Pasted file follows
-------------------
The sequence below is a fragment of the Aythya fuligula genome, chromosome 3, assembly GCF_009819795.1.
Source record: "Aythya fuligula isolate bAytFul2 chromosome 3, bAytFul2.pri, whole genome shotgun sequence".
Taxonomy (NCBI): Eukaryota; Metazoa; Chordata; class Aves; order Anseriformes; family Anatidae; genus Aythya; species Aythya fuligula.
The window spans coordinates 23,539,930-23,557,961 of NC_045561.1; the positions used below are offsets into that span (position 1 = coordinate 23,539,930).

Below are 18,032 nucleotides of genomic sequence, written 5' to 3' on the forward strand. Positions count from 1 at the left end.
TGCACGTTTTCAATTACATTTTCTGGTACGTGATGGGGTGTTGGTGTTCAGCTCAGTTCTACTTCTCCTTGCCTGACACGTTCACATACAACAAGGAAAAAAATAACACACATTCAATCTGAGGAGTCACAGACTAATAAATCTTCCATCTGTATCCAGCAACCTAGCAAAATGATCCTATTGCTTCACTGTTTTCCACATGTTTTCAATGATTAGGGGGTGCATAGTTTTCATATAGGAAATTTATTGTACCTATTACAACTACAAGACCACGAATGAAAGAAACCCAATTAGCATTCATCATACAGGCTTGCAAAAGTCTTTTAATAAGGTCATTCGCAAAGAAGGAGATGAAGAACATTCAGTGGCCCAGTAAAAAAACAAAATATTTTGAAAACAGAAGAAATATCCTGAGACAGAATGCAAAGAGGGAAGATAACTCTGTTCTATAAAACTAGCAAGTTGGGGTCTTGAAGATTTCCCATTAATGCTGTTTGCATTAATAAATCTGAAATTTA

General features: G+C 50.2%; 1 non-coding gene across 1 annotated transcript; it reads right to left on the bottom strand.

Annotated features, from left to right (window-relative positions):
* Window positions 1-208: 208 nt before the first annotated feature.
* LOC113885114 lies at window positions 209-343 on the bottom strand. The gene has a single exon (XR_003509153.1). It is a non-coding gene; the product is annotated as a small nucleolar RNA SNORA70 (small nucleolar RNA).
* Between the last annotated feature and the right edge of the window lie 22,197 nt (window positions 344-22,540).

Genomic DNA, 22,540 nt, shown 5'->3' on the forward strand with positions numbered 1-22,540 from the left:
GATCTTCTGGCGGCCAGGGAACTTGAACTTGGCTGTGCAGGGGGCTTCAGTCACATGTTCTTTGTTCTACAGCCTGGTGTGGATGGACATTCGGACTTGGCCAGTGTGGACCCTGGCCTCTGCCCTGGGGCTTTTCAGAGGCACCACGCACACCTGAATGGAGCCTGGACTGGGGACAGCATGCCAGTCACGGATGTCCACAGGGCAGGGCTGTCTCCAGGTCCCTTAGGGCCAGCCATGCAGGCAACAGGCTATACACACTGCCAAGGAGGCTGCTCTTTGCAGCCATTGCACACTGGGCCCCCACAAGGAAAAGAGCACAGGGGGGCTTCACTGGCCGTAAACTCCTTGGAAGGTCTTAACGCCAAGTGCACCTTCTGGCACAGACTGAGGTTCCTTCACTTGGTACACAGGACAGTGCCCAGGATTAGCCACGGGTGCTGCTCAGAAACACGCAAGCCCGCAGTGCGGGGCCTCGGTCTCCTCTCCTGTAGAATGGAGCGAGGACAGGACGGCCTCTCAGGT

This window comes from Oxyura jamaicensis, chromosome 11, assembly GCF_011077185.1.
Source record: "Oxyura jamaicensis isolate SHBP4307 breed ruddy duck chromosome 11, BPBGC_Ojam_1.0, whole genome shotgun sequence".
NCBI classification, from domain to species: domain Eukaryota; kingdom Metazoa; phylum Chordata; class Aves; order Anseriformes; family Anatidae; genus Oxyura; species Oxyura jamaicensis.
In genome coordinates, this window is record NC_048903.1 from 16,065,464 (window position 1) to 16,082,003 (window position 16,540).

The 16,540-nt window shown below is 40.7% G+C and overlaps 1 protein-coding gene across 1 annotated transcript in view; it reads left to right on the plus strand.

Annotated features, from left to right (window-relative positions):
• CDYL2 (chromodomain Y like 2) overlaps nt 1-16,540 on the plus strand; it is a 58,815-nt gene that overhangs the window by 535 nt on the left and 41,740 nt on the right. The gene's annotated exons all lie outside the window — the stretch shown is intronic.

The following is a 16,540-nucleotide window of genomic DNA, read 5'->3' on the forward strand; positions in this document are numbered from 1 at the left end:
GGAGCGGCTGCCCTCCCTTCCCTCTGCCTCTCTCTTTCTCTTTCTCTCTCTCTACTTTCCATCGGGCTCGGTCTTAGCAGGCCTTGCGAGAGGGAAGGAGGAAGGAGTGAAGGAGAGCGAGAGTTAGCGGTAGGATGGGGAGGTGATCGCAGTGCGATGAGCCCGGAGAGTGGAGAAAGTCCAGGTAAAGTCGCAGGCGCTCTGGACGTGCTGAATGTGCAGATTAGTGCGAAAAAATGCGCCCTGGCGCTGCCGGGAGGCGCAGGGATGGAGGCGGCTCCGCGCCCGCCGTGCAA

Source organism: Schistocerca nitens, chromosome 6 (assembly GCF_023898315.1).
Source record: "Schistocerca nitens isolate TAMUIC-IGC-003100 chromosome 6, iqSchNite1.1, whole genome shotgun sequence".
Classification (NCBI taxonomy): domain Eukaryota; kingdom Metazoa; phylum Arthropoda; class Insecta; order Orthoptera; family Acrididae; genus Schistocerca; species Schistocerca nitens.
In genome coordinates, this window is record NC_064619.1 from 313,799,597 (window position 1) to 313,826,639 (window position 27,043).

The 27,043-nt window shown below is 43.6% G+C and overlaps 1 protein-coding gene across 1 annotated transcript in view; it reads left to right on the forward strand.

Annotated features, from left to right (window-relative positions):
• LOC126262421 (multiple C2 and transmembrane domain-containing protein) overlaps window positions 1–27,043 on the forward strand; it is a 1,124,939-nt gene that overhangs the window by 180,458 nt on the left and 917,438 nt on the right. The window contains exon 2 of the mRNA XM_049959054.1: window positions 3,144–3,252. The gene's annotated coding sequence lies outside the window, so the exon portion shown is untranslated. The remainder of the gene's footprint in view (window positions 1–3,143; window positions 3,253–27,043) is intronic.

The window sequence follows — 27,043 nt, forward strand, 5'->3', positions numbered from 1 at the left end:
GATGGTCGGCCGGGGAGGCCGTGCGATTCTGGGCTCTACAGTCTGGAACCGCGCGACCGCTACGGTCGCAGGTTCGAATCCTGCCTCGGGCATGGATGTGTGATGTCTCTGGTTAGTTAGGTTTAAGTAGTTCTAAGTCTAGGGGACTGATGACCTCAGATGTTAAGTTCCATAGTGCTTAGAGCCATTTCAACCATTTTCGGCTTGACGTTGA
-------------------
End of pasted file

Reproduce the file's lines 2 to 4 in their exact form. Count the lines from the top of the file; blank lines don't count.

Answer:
Source record: "Aythya fuligula isolate bAytFul2 chromosome 3, bAytFul2.pri, whole genome shotgun sequence".
Taxonomy (NCBI): Eukaryota; Metazoa; Chordata; class Aves; order Anseriformes; family Anatidae; genus Aythya; species Aythya fuligula.
The window spans coordinates 23,539,930-23,557,961 of NC_045561.1; the positions used below are offsets into that span (position 1 = coordinate 23,539,930).